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  • Human Rights Watch Traveling Film Festival 2012-13
  • Mark Gibney (bio)

As it has done for years, Human Rights Watch has put together a "Traveling Film Festival" from its screenings in London and New York, giving universities and civil society access to an outstanding array of films. Listed below are this year's offerings.

Salaam Dunk (David Fine, 2011, 82 min.)

Hoosiers meets the war in Iraq in this documentary about a group of determined young women who lace up their sneakers to play basketball for the American University of Iraq in Sulimani. One problem is that most of the players have never played a sport before, let alone basketball, but this does not diminish their spirit and love of the game for even a moment. Another problem is that they have to practice on a crumbling outdoor court. Although things get particularly tricky when it rains, one of the most memorable and beautiful scenes in the film is when a player refuses to leave practice in a teeming downpour until she hits her last basket, as shot after shot clangs off the unforgiving rim.

The girls do have some things going for them. One is their camaraderie, both on and off the court. Another, surprisingly enough, is the support of their families who withstand an enormous amount of criticism from the townspeople for allowing their daughters to play a sport. And finally they have their coach, Ryan, an American graduate student who does what all great coaches do: he pushes and prods and makes his players perform much better than they ever thought they could.

The film is light on politics. For sure, the never-ending war is always in the background along with the country's ethnic divisions, but for the girls this only seems to manifest itself when choosing the music on the bus rides to the games. Instead of politics—or anything even resembling good basketball—what we see are young women transforming their rudimentary athletic skills, their character, and, hopefully, their country.

The viewer becomes an immediate fan of these girls and there is a special joy in watching them win their first game—ever. But there are lows as well, including a bruising 68-2 defeat, and the suspension of one of the players for not meeting the university's demanding academic standards. The climax of the film comes in the last game, where the players know that Ryan will be leaving them to return to his graduate studies in the US. They want to send him off with a win, but come up just short. For his part, Ryan coaches as if the NCAA title is on the line, and in many ways what is at stake is even more important. Only the most cynical will not get misty-eyed when he turns to his players in the huddle and unintentionally echoes a line used by Gene Hackman in Hoosiers when his Indiana farm boys are about to go up against the bigger, taller, and more talented city kids for the state title: "I love you guys." It is easy to see why Ryan loves his players so much and what they and their efforts have meant to him. But you also understand why these girls, who refuse to be tied down by societal and religious norms, appropriately love him back.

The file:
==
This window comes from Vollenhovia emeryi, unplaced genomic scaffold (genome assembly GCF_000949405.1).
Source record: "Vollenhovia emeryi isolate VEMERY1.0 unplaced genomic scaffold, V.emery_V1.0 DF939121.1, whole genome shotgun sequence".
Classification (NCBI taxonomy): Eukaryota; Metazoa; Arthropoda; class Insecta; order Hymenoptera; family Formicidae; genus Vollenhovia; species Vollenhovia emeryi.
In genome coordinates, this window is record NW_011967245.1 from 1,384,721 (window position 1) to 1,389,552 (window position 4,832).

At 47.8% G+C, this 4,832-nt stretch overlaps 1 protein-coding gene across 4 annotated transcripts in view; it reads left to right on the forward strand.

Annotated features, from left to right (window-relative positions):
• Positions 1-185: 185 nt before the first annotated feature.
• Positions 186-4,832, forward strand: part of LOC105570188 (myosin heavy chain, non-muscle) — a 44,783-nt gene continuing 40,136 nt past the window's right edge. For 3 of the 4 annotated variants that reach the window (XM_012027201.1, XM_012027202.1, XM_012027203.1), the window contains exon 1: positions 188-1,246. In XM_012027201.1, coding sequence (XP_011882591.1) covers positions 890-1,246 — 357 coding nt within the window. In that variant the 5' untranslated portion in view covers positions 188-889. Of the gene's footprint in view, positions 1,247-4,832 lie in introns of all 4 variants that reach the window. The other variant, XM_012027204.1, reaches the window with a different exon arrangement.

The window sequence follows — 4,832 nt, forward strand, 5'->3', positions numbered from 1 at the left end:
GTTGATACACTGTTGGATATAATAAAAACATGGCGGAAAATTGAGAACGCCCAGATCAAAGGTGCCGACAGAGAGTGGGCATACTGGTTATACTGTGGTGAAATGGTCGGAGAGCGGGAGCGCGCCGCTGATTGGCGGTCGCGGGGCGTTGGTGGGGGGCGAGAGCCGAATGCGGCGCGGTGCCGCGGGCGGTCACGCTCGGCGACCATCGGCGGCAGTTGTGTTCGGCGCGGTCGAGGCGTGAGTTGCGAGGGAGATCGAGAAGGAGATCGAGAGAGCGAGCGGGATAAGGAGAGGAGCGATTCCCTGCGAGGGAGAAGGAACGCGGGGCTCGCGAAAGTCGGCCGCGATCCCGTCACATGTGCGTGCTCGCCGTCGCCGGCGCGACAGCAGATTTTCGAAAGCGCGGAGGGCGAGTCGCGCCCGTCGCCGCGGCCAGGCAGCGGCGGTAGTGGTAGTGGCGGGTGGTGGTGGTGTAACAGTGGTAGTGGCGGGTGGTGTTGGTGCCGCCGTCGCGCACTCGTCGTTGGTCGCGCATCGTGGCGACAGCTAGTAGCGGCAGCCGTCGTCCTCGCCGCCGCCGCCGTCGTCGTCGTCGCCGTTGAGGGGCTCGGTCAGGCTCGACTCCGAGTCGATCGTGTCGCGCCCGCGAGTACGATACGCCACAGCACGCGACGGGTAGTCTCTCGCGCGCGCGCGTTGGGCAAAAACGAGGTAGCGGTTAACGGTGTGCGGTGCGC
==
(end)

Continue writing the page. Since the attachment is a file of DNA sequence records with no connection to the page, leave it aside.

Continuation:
At the risk of being cute, Salaam Dunk is a Slam Dunk. Recommended.

Brother Number One (Annie Goldson, 2011, 99 min.)

Pol Pot was commonly referred to as "Brother Number One," but the reference in the title of this moving film is to Kerry Hamill, the oldest brother of Rob, the film's moral compass. Decades before, [End Page 807] Kerry and a friend were sailing in the South Pacific when a storm blew them off course and into Cambodian waters. Although they were just misguided travelers, they were captured and tortured by Khmer Rouge forces, who compelled them to confess to being enemies of the Cambodian people and put them to death.

Given the Cambodians' incredible suffering, one could be critical of all the attention paid to one of the few Western victims of the Khmer Rouge. Rob Hamill often seems...


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